16040-Green-Onion-Potted-Arizona-Pottery4.  Green Onion - Both the white and the green parts have a strong, zesty flavor.  These look lovely filling up a planter.
 16044-Savoy-Cabbage-Pots-Arizona-Pottery5.  Savoy Cabbage - Lime green forms tight heads, ideal for closely spaced potting.
 16045-Bell-Pepper-Pot-Arizona-Pottery1.  Bell Pepper - These wonderful orbs are grat for stuffing and salads, the fruits start out green, some mature to red, yellow, orange, and even chocolate brown.  Perfect in size for a large garden planter.
 16046---Basil-Pots-Arizona-Pottery2.  Basil - Always popular, large glossy leaves have a spicy anise flavor, this variety is often used in pizza or other Italian dishes. 
 16049-Bean-In-Planter-Arizona-Pottery3.  Beans - Pole beans are great potted.  Blue Lake variety is stringless and smooth, with a stronger flavor than bush types.  Grow them on a trellis placed in the pot.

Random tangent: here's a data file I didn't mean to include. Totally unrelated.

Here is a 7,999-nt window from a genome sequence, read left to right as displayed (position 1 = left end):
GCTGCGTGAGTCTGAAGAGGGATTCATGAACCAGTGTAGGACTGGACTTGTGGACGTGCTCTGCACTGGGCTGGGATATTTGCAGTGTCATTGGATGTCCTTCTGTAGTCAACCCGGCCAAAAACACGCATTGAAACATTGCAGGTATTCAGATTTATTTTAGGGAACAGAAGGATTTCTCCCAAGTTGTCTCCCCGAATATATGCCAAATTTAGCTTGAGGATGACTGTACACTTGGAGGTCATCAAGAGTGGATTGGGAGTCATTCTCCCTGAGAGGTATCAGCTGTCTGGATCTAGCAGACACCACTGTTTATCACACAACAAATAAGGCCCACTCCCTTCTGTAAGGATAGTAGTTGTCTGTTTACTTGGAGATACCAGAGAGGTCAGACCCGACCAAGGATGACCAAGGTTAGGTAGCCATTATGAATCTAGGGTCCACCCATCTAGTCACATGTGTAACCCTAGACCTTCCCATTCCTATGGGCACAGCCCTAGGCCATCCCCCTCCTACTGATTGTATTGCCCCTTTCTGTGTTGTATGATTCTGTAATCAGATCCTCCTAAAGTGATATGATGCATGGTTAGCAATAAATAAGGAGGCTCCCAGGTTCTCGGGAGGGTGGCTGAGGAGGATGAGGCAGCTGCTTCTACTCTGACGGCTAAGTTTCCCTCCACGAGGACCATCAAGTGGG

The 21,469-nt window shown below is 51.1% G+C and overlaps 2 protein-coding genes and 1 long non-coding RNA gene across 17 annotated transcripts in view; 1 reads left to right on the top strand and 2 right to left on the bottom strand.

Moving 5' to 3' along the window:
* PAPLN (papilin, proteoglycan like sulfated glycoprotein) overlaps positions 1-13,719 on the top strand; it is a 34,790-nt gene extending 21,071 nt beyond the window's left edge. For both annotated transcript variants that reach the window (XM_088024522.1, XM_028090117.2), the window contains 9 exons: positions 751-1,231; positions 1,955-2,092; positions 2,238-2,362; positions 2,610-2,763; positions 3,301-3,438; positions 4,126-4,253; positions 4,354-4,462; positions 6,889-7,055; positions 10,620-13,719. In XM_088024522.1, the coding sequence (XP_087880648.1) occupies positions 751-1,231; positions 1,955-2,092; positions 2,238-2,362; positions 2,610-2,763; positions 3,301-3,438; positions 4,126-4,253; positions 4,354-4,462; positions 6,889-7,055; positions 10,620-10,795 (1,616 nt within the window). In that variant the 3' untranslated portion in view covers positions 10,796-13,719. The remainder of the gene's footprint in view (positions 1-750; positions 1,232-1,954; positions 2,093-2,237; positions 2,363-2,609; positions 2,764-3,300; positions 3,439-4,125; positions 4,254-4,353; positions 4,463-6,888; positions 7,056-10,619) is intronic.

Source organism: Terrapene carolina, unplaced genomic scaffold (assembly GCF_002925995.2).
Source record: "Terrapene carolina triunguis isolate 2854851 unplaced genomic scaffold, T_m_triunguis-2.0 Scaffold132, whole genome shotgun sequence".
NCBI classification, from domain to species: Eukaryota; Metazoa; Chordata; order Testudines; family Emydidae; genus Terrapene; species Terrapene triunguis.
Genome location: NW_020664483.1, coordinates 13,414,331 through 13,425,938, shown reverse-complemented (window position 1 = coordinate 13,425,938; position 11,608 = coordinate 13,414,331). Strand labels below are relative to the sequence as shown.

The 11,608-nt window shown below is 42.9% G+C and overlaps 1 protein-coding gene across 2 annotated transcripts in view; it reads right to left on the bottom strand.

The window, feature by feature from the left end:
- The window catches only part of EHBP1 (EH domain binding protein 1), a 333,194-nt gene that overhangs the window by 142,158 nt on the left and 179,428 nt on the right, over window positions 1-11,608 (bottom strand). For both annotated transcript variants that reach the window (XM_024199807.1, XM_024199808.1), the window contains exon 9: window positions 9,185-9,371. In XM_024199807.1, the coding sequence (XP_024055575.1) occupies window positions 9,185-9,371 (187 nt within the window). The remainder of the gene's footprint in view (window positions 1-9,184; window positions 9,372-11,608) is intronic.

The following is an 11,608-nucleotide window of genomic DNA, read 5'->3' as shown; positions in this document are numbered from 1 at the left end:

16050-Cherry-Tomatoes-In-Pots-Arizona-Pottery4.  Tomato - Who hasn't grown tomatoes in garden planters?  The cherry type is juicy, sweet and just the right size.  The plants resists disease.
 16048-Zucchini-In-Pot-Arizona-Pottery5.  Zucchini - The ronde de Nice is a french heirloom type with round, tender zucchini fruits.  Harvest them when they are less that 3" in diameter.
 16047-Sunflowers-In-Pots-Arizona-Pottery6.  Sunflower - The Yellow Disk flowers grow 4 to 5 inches across, are perfect when potted and the blooms attract bees.
Read more.....Abundant Indoor Blooms
Read more.....Easy Vertical Gardening

Post Last Updated: 12/19/2016 1:46:22 PM 

Set Plans Now For Next Season In The Garden

 13209 Title
It's awfully cold outside but that shouldn't stop you from planning your garden or patio areas for next Spring.  Now is the time to collect catalogs, magazine photos, online ideas and more.  Get them all together, grab a cup of coffee, a close friend and sit down and's free!
Here are a few guidelines to help get your started: